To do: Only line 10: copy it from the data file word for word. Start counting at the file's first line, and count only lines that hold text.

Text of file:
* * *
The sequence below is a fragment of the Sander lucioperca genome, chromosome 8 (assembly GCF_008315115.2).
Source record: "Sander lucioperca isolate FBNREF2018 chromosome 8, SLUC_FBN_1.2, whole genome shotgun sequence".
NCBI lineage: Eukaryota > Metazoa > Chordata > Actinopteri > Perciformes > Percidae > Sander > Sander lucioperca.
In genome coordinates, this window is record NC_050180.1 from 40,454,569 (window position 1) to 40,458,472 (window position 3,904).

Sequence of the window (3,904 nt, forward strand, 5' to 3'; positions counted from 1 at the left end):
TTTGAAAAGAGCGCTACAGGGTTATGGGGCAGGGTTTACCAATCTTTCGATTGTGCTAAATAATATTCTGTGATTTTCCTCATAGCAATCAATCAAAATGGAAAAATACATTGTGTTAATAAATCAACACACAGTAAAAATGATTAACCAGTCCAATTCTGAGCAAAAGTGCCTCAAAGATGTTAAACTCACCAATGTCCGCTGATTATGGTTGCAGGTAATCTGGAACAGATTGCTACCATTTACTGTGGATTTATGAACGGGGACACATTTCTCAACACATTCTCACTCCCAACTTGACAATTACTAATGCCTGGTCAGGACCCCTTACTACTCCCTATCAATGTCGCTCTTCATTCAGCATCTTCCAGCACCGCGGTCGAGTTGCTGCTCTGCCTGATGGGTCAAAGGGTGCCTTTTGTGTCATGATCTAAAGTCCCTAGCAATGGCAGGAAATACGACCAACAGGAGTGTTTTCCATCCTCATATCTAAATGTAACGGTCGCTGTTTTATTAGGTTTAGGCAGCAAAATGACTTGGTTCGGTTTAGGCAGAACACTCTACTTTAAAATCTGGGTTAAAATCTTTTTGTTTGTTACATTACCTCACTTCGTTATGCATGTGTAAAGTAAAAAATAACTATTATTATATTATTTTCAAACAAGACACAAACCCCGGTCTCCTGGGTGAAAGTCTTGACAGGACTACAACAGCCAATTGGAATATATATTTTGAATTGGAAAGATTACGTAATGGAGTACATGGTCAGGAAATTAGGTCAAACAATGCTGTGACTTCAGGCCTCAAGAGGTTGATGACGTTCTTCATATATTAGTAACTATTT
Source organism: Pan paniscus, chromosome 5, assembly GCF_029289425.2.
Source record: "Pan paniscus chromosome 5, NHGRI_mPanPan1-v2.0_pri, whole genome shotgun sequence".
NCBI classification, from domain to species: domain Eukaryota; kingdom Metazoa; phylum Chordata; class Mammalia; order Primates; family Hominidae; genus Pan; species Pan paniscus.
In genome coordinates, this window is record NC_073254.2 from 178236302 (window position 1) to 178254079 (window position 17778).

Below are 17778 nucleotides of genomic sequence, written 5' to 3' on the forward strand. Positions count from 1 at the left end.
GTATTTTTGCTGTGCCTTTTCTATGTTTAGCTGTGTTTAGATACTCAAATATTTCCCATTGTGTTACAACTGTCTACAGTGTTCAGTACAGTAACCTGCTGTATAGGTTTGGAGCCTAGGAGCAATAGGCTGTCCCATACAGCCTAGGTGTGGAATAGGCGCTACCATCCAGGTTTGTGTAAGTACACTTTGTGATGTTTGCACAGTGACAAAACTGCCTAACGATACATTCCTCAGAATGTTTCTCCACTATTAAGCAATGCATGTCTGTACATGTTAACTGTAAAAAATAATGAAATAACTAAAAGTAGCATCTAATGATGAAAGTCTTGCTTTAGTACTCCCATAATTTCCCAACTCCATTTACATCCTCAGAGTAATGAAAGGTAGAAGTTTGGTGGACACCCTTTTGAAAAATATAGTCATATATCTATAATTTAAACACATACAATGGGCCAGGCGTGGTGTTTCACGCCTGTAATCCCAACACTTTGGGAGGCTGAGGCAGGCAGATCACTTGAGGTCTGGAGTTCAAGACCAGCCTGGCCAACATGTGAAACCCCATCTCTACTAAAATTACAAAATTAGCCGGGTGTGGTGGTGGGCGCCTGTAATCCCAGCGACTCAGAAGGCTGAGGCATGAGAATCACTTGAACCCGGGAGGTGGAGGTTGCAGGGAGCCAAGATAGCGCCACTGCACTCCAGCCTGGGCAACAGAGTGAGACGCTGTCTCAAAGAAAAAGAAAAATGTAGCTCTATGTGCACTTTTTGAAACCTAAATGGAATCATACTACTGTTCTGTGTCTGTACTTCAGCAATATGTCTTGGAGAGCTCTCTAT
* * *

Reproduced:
In genome coordinates, this window is record NC_073254.2 from 178236302 (window position 1) to 178254079 (window position 17778).